Listening is conveyed through eye contact and is a major aspect in an interview setting. Showing nonverbal signs that indicate not listening can give the impression of a short attention span, low confidence, and a
After applying to what may seem like an endless array of job openings, you finally receive a call for an interview. Waiting until the night before to “do your homework” will almost guarantee an interview nightmare the next day. The key to a successful interview, one that could potentially land you a job, is preparation.
Begin preparing two to three days in advance.
You should begin preparing for an interview at least two to three days before the date you plan to meet with an employer. This gives you plenty of time to select the appropriate attire, research the company, and go over practice questions. You also have a chance to familiarize yourself with the office location in case you are unfamiliar with area. Preparing a route ahead of time will let you know how much time to allow in order to get to your destination promptly.
Dress to impress.
Every jobseeker should have at least one business suit to wear to job interviews. Appearance is everything – look clean, neat and professional. Choosing your attire before the interview will give you time to iron it and have any alterations that may need to be handled well in advance of your interview.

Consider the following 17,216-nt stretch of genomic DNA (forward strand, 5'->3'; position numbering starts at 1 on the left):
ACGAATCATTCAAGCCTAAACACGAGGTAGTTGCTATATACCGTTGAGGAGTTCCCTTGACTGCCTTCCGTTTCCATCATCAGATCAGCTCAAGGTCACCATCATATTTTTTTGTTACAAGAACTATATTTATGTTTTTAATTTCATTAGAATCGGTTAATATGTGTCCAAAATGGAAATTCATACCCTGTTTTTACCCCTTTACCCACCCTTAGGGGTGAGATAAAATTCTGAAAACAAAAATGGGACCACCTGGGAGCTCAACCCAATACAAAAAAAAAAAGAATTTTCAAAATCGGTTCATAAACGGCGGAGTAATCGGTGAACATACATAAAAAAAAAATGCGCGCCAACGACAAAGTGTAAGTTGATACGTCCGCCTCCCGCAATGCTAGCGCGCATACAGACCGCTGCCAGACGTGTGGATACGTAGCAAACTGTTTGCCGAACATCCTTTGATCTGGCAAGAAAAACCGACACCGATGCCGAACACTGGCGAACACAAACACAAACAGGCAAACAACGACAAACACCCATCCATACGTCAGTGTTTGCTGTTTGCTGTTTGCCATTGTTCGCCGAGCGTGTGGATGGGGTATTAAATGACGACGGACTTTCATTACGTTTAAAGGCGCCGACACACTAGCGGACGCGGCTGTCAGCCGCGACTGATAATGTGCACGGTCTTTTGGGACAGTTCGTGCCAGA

How to make the most out of your job posting
Recruiters and employers attempt to attract the top talent to fill open jobs several ways, including online job postings. Effectively communicating with your audience of job seekers with a well-written job description will remove unwanted applicants. Also, having a complete job posting with all necessary information presented in an organized fashion is beneficial. Here are several tips for creating the right pool of candidates through assembling an eye catching job posting.
Keywords: Having the proper words within your posting content is critical. Like many people that use search engines for finding information, job seekers that use search engines only view the first page and rarely make it to the second page of search results. Associate the appropriate keywords with your post content and your title to maintain optimal positioning within search results. This understanding about how the internet is utilized (search engine optimization) is very important for reaching your online recruiting goals.
Description: The best practices for online job descriptions involve a complete description of the job written clearly in an organized and logical manner. Using concise sentences with paragraphs that have line breaks facilitate the job seeker’s ability to accurately find information
Job seekers around the country — whether you are a teenager looking for summer employment, a recent college graduate, or a mid level professional looking to change fields — all face challenges in today’s economy. Representing a significant portion in 2010’s potential job candidates, older professionals face another obstacle the aforementioned individuals do not; age. There are many misconceptions associated with a more experienced professional looking for employment. Here several ways to change those negative perceptions and improve your confidence by upgrading your resume to emphasize your strengths.